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Salt Lake City Water Quality Report

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Sources Of Drinking Water in Salt Lake City, Utah

Multiple source waters feed our system. We have also built redundancy into our system to avoid disruption in service. Our source waters include mountain streams, surface water reservoirs, and a network of groundwater wells and springs. SLC Public Utilities owns and operates three surface water treatment plants and purchases water from other water districts and conservancies. We typically use our network of wells in the summer months to meet high demand. Because of our multiple sources and treatment facilities, water in our distribution system is blended from these sources. Also, the sources may vary throughout the year depending on supply and demand.

SURFACE WATER. Our primary source waters are from mountain streams (i.e., City Creek, Parley's Creek, Big Cottonwood Creek, and Little Cottonwood Creek), which are in the protected watersheds located north and east of Salt Lake City in the Wasatch Mountains. Salt Lake City Ordinances 17.04 and 17.08 were adopted to protect these mountain streams from pollution. In addition, we have invested in and receive treated water from the Provo River watershed. Like many public water systems around the country, the surface water treatment for SLC Public Utilities uses a multi-step treatment process, including coagulation, flocculation, sedimentation, filtration, and disinfection. The primary disinfectant used is chlorine. After the water leaves the treatment plants, SLC Public Utilities routinely collects samples throughout the distribution system to monitor the quality of water as it travels through more than 1,300 miles of pipe to your tap.

GROUNDWATER. SLC Public Utilities' wells and springs are spread across the valley from Cottonwood Heights to the mouth of City Creek Canyon. The quality of our groundwater is impacted by what happens on the ground above. Salt Lake City zoning ordinance 21A.34.060 was adopted to help protect our groundwater resources. Never dispose of chemicals or hazardous materials on the ground. These materials can migrate through the soils and impact groundwater. Because of SLC Public Utilities' excellent groundwater resources, groundwater does not require special treatment. Similar to the filtration process of surface water, groundwater is continually filtered through a natural process as it passes through the subsurface geology. SLC Public Utilities routinely monitors the quality of the groundwater and remains a concerned and active stakeholder for sites where groundwater contamination has been identified. As such, we work with the Utah Department of Environmental Quality, the EPA, and other stakeholders to protect our citizens and their interests.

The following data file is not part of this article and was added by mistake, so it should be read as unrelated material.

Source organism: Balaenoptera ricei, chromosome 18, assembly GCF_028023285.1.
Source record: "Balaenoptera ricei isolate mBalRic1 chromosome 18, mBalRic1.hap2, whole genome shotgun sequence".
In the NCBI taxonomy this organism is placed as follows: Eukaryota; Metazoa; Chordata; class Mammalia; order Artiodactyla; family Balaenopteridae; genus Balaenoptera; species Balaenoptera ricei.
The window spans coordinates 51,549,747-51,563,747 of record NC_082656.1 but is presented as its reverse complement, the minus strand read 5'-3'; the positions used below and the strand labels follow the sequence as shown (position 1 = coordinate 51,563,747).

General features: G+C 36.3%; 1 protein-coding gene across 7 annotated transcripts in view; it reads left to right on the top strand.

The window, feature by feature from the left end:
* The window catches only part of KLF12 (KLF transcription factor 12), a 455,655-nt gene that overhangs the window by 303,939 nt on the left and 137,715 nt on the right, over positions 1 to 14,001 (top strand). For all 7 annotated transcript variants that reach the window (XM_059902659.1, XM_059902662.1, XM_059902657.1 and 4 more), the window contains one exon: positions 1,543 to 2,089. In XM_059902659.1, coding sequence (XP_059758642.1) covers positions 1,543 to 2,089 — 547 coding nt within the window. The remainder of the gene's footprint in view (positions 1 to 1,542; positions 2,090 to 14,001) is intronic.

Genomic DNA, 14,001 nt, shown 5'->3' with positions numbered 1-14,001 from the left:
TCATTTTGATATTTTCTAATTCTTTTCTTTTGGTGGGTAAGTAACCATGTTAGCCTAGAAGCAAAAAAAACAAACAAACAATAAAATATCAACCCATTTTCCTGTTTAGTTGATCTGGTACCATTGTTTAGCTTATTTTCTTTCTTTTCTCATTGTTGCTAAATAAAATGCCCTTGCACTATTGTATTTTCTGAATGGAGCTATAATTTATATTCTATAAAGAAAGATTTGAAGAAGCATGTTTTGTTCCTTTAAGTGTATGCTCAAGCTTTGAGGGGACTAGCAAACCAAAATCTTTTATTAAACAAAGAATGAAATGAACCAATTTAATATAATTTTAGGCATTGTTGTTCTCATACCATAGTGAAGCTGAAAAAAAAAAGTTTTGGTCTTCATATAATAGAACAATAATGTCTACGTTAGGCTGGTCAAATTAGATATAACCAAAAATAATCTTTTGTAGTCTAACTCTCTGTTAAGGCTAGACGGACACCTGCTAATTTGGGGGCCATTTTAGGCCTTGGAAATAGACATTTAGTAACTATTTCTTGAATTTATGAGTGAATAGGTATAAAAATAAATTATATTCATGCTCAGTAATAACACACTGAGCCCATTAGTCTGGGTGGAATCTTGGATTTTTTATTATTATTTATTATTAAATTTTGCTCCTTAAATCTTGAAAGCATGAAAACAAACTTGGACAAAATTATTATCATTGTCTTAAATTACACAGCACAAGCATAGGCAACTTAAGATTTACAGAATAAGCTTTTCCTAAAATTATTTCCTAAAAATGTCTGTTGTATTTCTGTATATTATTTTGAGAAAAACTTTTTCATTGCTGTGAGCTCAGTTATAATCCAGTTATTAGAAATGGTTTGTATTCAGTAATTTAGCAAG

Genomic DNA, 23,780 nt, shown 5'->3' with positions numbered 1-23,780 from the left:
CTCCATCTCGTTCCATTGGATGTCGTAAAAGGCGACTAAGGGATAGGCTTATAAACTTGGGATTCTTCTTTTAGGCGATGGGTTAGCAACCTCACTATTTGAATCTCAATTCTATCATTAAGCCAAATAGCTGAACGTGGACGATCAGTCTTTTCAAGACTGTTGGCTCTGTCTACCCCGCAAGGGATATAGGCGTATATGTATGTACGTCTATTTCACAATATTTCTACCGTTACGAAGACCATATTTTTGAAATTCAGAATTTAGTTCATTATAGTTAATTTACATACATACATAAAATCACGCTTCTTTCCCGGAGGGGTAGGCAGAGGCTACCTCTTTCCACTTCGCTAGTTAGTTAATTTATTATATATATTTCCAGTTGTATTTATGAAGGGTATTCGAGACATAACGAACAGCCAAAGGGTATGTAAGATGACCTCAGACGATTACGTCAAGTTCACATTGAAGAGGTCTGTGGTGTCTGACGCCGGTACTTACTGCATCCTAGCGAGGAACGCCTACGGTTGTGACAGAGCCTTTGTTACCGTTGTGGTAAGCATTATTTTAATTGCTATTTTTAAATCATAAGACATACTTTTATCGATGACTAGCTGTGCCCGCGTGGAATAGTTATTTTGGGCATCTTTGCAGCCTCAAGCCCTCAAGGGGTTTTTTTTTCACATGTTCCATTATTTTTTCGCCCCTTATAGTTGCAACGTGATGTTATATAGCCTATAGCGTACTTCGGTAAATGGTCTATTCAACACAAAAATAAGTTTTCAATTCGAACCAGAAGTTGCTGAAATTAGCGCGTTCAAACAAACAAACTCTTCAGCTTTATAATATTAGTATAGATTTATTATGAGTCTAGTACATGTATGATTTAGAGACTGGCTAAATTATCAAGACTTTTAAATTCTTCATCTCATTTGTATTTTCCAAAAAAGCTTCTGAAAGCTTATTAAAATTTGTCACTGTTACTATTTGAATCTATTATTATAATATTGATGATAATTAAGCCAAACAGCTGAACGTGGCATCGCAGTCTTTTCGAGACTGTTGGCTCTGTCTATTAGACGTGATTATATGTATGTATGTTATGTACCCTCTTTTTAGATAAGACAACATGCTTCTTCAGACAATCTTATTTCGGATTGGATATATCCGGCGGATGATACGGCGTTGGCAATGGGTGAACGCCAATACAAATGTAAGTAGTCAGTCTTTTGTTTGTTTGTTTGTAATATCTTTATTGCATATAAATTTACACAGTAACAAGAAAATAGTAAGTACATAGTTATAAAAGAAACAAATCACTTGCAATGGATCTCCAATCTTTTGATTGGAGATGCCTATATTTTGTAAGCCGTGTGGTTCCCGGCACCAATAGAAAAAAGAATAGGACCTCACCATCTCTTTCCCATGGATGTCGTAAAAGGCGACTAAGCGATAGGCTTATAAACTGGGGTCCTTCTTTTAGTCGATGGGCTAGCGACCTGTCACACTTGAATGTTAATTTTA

Source: Salt Lake City Department of Public Utilities

Contaminants Found in Salt Lake City's Water Supply

(Detected above health guidelines)

Arsenic

Arsenic is a potent carcinogen and common contaminant in drinking water. Arsenic causes thousands of cases of cancer each year in the U.S. Click here to read more about arsenic.

Chromium (hexavalent)

Chromium (hexavalent) is a carcinogen that commonly contaminates American drinking water. Chromium (hexavalent) in drinking water may be due to industrial pollution or natural occurrences in mineral deposits and groundwater. Read more about chromium (hexavalent).

Radiological contaminants

This utility detected Radium, combined (-226 & -228), Radium-226, Radium-228 & Uranium.

Source: EWG Tap Water Database - Salt Lake City

Potential Health Effects of Consuming These Contaminants

Health risks of Arsenic in excess of the health guidelines

Cancer: The health guideline of 0.004 ppb for arsenic was defined by the California Office of Environmental Health Hazard Assessment as a public health goal, the level of a drinking water contaminant that does not pose a significant health risk. This health guideline protects against cancer. 

Health risks of Chromium (hexavalent) in excess of the health guidelines

Cancer: The health guideline of 0.02 ppb for chromium (hexavalent) was defined by the California Office of Environmental Health Hazard Assessment as a public health goal, the level of a drinking water contaminant that does not pose a significant health risk. This health guideline protects against cancer.

Health risks of Radiological contaminants in excess of the health guidelines

Cancer: Radiological contaminants leach into water from certain minerals and from mining. Drinking water contamination with radioactive substances increases the risk of cancer and may harm fetal development.

Contaminant Levels Compared to Other Regions

Arsenic

 - Health Guideline: 0.004 ppb

 - Salt Lake City, UT: 0.738 ppb

 - National: 1.33 ppb

 - State: 3.78 ppb

Chromium (hexavalent)

 - Health Guideline: 0.02 ppb

 - Salt Lake City, UT: 0.381 ppb

 - State: 0.484 ppb

 - National: 0.782 ppb

Radiological Contaminants

 - N/A

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Jason Nash

A hiker, blogger, and water quality expert...

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